Along with primal materials, start designing fact sheets containing your fundamental messages and develop a Frequently Asked Question document. Summarize all these data drafting a press kit.

I know this is always hard but invest some time sketching a crisis communication document because at this point, you already know what could go wrong, how would you fix it, and who will be in charge of dealing with it.

Is there any information that should not be shared or could have potentially negative effects? What sensitive messages should not be spread? Connect all these with your crisis document.

Design is always the most intense part of the process. Right now you are developing everything things simultaneously: documentation, materials, guidelines, and tactics. This is crazy but fun. If you want to be practical (and fast), this is the best way to ensure you’re producing a consistent strategy from all sides. We all know this feeling of completing the puzzle. Planets are aligned. Everything is working.

Put it all together adding the rest of the documents: calendar, budget, and refine it until you realize you have a pretty decent implementation plan.

Use these already defined KPIs and prepare monitoring and evaluation forms using these indicators to start defining the qualitative and quantitative signals for your tracking, monitoring and evaluation plan.

Testing. The motorcycle helmet

Ok. It’s time to test if everything makes sense and works.

Like in the analysis and research phase, you can test your strategy fundamentals by conducting meetings, interviews and focus groups with your team and staff in charge of program implementation (lab testing) and, after making the required adjustments, jump into the field to test these assumptions with the rest of the stakeholders using the same methodology.

In both cases try to avoid ‘selling your strategy’. You’re not supposed to explain anything related to what you created. If you have to support some concepts, clarify topics, or answer recipient’s questions, it is not working. As simple as that. As cruel as that.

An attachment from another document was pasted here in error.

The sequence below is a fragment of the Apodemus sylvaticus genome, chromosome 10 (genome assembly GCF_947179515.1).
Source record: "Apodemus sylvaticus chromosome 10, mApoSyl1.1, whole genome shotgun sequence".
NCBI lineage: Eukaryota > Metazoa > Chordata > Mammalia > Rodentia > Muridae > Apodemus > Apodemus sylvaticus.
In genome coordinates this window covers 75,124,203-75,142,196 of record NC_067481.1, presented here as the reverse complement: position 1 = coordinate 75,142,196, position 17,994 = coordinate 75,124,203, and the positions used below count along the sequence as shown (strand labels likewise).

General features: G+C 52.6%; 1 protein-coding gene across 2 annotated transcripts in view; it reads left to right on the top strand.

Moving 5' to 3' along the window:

Trust in your audience’s experience and take notes. Start by observing. Sometimes, you do not even need to understand what is being said to know the testing is wrong. Body language is powerful.

Once you’ve conducted some observation sessions, move into asking. Pay attention to gestures and behaviors when conducting interviews, focus groups, and meetings.

Testing must be conducted using already designed monitoring forms by assessing audience’s understanding, feelings, and actions after being exposed to your strategy.

Be empathic and ask your audience how they perceive your proposals. Start from scratch and do not assume anything. What is this? What is this for? What is this logo here representing? What do you think when you see this image? Who are these people in the TV ad? What are they doing?

Adjust if necessary and do not hesitate to add future challenges to your strategy extracted from these meetings.

What’s inside your hat?

What about you? Have you experienced some of these techniques to conduct design and testing? Have you ever used these techniques in other processes?

Some free easy-to-use resources are listed below to help you to design all related documents in this text.

In addition, some comprehensive ‘how-to’ guides are also below if you want to get deeper into the concepts shown here.


Team document

User Persona Creator

Style guide

KPI Examples

Create Press Kit Online

Crisis Communication Plan

Communications Management Plan

Monitoring and evaluation of communication activities


Five Ws